Last night when I got too tired to do anything productive I made a histogram, (shown in picture 2 below), using Google Scholar data of the number of citations containing the phrase 'twin paradox' over the years. The first reference I found to the twin paradox was in 1956. Prior to that it seems to have gone by the moniker of "Clock Paradox". As I perused through the references, (there were a total of 2,393 between 1956 and 2013 by the way), one caught my eye because it was published by the U.S. Naval Research Laboratory in 1959. As I've mentioned before, their was a push for anti-gravity in the late '50s and early '60s.
The document turned out to be a bibliography compiled by Mildred Benton, (picture 1 above), of the library branch of the technical information division. Mildred served as the librarian at the Navy's Ruth H. Hooker library between 1951 and 1954. This in and of itself looks really interesting. Ruth Hooker was a physicist and judging from the bibliography it looks like Mildred Benton may have known more than a little physics herself. But I'm digressing into a whole other post here :)
"Anything that can be postulated is possible, says science - including timelessness.Now that should get the kids... pssht, actually just about anybody interested!
The latest table-talk among the rocket and missile men has to do with the physics (and meta-physics) of photon propulsion: thrust for a space vehicle derived by shooting incredibly concentrated beams of light (photons) from its tail. Result - speeds approaching that of light! Round trips to distant galaxies could thus be accomplished in a single generation of the crew. Meanwhile, however, the Earth would have passed through a billion years - possibly into cosmic oblivion!
The space-time is increasingly a factor in the calculations of a brand new field of science known as astronautics... Work in this field at Martin is already at the threshold of tomorrow."
Here are the few references I mentioned above.
Purports to be the first experimental verificaiton of time dilation. High speed 'mesotrons', (now known as muons), are seen to have a longer lifetime before they decay.
"189. Rossi, Bruno; Hilberry, Norman and Hoag, J.B. THE VARIATION OF THE HARD COMPONENT OF COSMIC RAYS WITH HEIGHT AND THE DISINTEGRATION OF MESOTRONS. Phys.Rev. 57:461-469,Mar.15,1940.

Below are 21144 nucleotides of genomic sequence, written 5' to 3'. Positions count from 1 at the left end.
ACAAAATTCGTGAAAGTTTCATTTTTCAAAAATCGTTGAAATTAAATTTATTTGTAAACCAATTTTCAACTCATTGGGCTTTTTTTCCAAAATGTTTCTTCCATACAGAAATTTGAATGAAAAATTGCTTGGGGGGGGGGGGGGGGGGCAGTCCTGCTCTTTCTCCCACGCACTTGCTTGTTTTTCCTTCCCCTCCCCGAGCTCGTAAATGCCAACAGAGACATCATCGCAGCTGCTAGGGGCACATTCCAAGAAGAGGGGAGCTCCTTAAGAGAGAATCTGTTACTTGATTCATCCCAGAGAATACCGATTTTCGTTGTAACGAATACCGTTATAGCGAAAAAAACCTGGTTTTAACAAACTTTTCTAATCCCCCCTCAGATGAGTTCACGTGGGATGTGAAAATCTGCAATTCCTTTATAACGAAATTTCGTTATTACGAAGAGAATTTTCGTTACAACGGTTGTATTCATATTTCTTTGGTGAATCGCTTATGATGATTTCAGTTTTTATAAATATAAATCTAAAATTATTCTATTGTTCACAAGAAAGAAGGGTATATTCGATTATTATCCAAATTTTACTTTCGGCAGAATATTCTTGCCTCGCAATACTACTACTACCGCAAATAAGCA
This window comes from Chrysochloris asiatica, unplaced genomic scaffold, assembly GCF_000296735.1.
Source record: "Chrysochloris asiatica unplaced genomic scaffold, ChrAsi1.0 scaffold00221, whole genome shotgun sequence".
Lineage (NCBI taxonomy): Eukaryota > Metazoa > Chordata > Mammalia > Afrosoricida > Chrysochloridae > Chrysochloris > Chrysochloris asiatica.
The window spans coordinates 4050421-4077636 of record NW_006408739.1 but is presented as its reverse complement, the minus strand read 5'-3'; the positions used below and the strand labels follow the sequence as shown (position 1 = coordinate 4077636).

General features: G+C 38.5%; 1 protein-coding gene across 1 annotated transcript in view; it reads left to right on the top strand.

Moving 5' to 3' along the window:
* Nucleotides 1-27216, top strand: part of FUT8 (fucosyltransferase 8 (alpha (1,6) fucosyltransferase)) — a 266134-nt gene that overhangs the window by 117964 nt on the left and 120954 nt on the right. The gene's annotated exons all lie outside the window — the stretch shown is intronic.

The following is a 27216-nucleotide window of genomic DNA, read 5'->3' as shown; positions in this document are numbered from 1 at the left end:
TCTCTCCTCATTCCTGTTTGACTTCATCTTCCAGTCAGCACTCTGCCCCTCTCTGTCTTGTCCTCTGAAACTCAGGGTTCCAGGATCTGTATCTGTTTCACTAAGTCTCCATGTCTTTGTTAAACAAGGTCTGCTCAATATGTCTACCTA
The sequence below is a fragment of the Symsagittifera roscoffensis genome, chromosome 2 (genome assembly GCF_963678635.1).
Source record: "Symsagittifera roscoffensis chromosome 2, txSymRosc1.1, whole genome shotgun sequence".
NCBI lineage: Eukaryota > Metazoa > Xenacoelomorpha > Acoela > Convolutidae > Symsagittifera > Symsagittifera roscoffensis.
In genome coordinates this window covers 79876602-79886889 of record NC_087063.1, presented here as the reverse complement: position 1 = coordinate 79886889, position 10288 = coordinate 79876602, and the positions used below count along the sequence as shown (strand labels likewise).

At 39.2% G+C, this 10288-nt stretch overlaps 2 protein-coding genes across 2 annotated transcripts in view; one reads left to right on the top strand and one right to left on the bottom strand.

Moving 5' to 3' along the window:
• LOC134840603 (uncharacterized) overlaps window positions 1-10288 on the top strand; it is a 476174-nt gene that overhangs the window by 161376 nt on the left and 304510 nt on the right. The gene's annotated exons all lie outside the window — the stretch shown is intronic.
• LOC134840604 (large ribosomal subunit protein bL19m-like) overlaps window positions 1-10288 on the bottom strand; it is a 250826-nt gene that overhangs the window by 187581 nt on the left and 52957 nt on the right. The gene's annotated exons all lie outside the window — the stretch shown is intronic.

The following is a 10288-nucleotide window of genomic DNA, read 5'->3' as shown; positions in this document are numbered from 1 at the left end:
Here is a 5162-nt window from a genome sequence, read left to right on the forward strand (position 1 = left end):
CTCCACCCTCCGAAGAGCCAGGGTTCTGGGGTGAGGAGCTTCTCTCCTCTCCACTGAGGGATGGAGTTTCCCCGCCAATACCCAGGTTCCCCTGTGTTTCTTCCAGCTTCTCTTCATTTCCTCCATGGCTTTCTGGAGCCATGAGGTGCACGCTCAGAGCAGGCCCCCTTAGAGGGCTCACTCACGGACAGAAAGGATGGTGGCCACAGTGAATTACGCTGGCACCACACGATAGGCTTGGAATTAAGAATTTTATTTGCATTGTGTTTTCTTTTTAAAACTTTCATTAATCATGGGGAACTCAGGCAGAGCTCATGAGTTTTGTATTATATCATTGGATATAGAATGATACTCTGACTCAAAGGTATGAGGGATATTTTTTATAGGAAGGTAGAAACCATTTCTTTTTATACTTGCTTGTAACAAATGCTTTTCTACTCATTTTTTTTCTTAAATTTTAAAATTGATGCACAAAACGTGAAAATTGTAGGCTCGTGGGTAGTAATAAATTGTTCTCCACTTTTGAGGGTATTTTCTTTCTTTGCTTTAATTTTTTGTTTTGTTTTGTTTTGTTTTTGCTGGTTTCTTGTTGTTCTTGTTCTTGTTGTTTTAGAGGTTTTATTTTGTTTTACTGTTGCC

F.S. Crawford (See Item 45) states that the first quantitative check of the assumption that the time dilation of special relativity holds for uniform motion is contained in the combined experiments of Rossi, Hilberry and Hoag; Rasetti; and Blackett (See also Items 184 and 14)."
This one may be applicable to my work at the moment. We're trying to determine the spacetime metric of an infinite sheet of constant density matter.
"160. Marder, L. ON UNIFORM. ACCELERATION IN SPHERICAL AND GENERAL RELATIVITY; COMMUNICATED BY H. BONDI. Camb.Phil.Soc.Proc. 53:194-198, Jan.1957.
Various definitions of uniform acceleration are possible in relativity theory. Two of these are considered with particular reference to their physical realizations."
Minguzzi E. (2005). Differential aging from acceleration: An explicit formula, American Journal of Physics, 73 (9) 876. DOI: 10.1119/1.1924490
1.a. Open Access version
E. Minguzzi (2004). Differential aging from acceleration, an explicit formula, Am.J.Phys. 73 (2005) 876-880, arXiv: physics/0411233v1
Schild A. (1959). The Clock Paradox in Relativity Theory, The American Mathematical Monthly, 66 (1) 1. DOI: 10.2307/2309916
3. U.S. Navy Twin Paradox Bibliography
4. Ruth H. Hooker Research Library
5. Also by Mildred Benton
6. Mildred Benton historical image
7. Popular Science article, (open access)
8. References from Copasetic Flows regarding the push for anti-grav in the '50s